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My spouse and I just bought our first home, and we’re excited to have our family here for the holidays. My sister and her boyfriend are coming for Christmas, and then my in-laws are coming for a few days after that (seven guests total). We’re happy to have them here, especially since we weren’t able to see each other last year, and it’s cool to be able to host after years of living in a one-bedroom apartment. However, buying a home stretched our finances, and paying a mortgage still gives me anxiety every month. The down payment took up most of our savings, and we’ve also spent a lot on fixing up little things after we moved in. So we’re just feeling pretty broke right now. The idea of buying tons of food and wine for everyone is making me anxious. I wish there was a non-awkward way to ask everyone to pitch in funds. Requesting that people buy groceries feels a little weird. I don’t want to come off as cheap, especially since we are genuinely glad to host and don’t want anyone to feel like a burden. How do I handle this?
Congratulations on your new home! One of the best things about owning a house — or so I hear — is that you have enough space to entertain your friends and family without drawing the ire of a grumpy landlord or a noise-sensitive downstairs neighbor. If you’ve spent years living in places where this was not the case (as I have, if you can’t tell), then you have every reason to celebrate this moment with your loved ones.
(Here is where I should also say that if you have now put off your holiday plans because of Omicron, this advice still applies for whenever you decide to resume hosting and find yourself in the same pickle.)
While homeownership is an exciting milestone, it is also stressful. A mortgage is no joke. Even if the monthly payments are well within your means, it’s still nerve-racking to have so much money tied up in one place. This is known as being “house rich and cash poor,” and it’s especially common among new homeowners who drained much of their savings to afford a down payment. This is all to say: You are not alone in your anxiety and, hopefully, your family members will understand where you’re at.
There are several ways that you could approach your family members about pitching in so that you don’t have to shoulder all the expenses of hosting seven people (which is a tall order for anyone, in my opinion). How you proceed depends on you and your family’s culture, dynamics, and traditions. You can break from those, of course, but it might help to acknowledge it (“I know we don’t usually do this, but …”). Also, make sure that your spouse is on board with the plan. Ideally, they could handle reaching out to their side of the family so that you don’t have to do all the heavy lifting.
If I were in your shoes, I would frame it as a potluck situation and assign each guest a category or meal that they should plan to bring, make, or buy (for instance, maybe your sister and her husband handle wine and your in-laws are in charge of appetizers and desserts). Feel free to be direct about this: “Could you bring wine for Friday and Saturday? We’re having chicken and lasagna.” Alternatively, if you want to be more collaborative, you could offer choices: “We’re hoping to split up some of the meal responsibilities. Would you rather be in charge of side dishes or something else?” This means you’ll have to give up some control over what shows up — your sister’s wine choices might not be up to your standards, etc. — but it will still be fine, really!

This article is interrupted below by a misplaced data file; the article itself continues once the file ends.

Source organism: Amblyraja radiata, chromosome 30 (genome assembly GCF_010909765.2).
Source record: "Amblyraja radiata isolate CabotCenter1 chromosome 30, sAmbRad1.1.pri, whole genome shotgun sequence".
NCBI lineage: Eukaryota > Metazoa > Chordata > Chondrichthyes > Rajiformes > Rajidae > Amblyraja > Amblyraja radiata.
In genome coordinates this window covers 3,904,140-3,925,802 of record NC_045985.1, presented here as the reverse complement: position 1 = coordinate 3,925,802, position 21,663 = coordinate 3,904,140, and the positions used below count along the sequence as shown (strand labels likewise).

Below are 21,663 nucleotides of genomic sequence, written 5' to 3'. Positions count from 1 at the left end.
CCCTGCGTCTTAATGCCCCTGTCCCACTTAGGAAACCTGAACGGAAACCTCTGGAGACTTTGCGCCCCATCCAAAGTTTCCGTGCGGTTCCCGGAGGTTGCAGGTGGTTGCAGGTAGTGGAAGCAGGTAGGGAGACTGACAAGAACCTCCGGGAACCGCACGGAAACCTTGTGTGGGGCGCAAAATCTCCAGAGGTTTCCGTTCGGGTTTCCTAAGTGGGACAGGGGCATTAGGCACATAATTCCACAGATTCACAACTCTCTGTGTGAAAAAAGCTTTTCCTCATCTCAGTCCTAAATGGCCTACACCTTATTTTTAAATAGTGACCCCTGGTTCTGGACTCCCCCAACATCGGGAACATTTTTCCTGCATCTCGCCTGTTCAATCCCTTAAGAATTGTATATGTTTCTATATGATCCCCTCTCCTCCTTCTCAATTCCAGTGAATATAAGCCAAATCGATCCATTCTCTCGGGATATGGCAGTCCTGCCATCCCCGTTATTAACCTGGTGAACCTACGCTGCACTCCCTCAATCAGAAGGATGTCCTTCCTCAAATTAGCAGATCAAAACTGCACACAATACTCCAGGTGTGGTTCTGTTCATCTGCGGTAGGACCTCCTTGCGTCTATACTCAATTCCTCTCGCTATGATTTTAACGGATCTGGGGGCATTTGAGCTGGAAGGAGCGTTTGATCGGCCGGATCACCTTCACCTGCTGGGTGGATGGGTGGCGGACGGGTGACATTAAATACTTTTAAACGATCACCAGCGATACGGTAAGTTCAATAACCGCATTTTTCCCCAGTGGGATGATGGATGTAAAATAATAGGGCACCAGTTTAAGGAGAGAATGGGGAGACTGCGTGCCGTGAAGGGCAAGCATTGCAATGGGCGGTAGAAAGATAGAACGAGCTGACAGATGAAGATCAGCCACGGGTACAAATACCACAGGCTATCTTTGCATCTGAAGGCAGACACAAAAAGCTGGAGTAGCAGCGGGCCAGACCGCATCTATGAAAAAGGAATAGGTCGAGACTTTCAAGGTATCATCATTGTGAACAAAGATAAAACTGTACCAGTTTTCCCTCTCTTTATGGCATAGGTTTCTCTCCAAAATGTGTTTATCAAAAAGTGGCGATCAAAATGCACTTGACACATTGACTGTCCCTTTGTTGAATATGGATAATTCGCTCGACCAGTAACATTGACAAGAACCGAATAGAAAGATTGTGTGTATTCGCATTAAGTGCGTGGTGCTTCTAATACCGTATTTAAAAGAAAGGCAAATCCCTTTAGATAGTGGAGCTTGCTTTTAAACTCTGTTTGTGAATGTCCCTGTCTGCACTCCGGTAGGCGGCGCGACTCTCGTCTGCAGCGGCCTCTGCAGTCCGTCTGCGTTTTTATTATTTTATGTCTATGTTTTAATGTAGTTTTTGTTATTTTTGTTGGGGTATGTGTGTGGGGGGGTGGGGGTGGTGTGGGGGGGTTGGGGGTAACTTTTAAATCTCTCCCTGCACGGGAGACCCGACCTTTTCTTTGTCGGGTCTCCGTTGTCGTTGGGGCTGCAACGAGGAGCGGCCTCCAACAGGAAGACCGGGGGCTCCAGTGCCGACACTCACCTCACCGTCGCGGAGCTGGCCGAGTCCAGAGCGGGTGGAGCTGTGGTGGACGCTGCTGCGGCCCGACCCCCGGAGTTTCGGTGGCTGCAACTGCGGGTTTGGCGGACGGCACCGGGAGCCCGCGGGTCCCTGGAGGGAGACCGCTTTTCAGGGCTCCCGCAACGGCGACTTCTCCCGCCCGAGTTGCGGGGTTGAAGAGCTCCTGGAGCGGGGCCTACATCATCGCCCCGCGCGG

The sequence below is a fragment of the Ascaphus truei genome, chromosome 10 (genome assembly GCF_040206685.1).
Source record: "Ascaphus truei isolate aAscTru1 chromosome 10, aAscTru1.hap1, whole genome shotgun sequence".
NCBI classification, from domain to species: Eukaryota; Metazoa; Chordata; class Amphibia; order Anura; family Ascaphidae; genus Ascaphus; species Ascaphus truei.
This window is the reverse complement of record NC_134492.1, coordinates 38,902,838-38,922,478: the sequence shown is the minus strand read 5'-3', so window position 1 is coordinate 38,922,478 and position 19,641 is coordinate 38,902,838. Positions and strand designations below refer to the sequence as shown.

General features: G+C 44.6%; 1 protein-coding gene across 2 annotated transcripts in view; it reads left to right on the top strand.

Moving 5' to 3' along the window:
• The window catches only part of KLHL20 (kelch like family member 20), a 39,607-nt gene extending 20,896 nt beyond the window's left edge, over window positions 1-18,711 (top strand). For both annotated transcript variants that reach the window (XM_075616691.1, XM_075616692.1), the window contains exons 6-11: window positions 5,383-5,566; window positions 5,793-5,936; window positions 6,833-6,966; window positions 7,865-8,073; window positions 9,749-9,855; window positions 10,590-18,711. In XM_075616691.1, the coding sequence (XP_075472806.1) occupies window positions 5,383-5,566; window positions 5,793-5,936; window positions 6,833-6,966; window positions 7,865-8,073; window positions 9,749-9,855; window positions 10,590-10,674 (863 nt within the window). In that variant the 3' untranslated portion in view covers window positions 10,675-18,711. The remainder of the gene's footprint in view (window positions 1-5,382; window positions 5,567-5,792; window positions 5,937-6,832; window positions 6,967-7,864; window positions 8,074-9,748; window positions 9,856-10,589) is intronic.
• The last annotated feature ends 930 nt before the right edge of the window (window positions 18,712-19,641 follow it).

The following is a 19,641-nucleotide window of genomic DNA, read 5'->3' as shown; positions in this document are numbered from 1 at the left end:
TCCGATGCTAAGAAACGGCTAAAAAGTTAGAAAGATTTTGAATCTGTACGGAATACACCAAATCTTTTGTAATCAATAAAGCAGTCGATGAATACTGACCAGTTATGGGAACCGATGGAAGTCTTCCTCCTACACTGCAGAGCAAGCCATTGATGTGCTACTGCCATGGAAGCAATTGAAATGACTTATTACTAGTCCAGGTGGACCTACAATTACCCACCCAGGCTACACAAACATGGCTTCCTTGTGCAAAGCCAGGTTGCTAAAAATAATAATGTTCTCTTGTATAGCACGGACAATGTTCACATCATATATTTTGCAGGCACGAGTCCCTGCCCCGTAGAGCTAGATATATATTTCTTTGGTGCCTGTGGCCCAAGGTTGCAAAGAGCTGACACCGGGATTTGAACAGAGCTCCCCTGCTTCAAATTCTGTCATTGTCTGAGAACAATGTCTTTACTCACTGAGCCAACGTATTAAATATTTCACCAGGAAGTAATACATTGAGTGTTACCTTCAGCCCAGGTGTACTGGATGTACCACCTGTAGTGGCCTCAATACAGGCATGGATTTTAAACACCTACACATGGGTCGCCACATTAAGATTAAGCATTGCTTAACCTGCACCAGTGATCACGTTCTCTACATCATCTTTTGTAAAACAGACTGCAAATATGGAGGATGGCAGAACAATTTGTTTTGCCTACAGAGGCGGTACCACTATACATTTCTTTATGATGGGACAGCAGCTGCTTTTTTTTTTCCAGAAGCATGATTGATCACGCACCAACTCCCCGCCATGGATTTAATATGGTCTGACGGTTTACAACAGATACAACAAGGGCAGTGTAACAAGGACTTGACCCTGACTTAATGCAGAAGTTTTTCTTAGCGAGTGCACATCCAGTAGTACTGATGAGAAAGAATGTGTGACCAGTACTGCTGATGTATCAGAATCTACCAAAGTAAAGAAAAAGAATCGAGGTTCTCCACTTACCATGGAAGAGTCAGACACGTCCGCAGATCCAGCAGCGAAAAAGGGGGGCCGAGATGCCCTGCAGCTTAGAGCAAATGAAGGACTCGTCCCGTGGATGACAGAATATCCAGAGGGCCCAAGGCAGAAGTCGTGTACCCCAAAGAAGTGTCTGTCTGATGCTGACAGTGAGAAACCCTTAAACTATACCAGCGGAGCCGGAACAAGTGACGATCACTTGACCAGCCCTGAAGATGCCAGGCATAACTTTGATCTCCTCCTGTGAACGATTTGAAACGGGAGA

You also mentioned that you wish everyone could just contribute money. That could also be fine, but there’s a higher potential for weirdness. “If it isn’t normal to speak up about finances in your family, then this might be hard,” says Jamila Souffrant, a financial educator who hosts the Journey to Launch podcast. “That said, some people like to be told what you need. With my family, I could just say, ‘Look, can we split the cost of this meal?’ But not everyone is like that, and you can’t always predict how your family will react to you.”
Still, she adds, it’s worth taking ownership of the position that you’re in and being open with your family members about what they can do to lighten your load. “If you approach the conversation from a place of honesty and vulnerability, then people are more likely to respond in kind,” she says. One way to do this is by asking people what they would be comfortable contributing and suggest cash as an option. For instance: “We can’t wait to see you, but we’re stretched a bit thin right now. To make this work, we’re trying to divide and conquer the food and wine costs. Is there anything specific you’d like to bring, or would you prefer to just pitch in funds?”
Another important step is to actually look at your budget and see how much you’re willing and able to spend on the meals you’re sharing. Then plan accordingly. It could be that hosting doesn’t cost as much as you fear it will. A big pot of pasta is just as fun and welcoming as a fancy roast meat thing, if not even more so. I once went to a party where the host made everyone pancakes for dinner, and it was great! (Google “cheap meals for entertaining” and you’ll find a zillion more ideas.) After all, it’s your house, and the beauty of having people over is that you get to serve them whatever you want.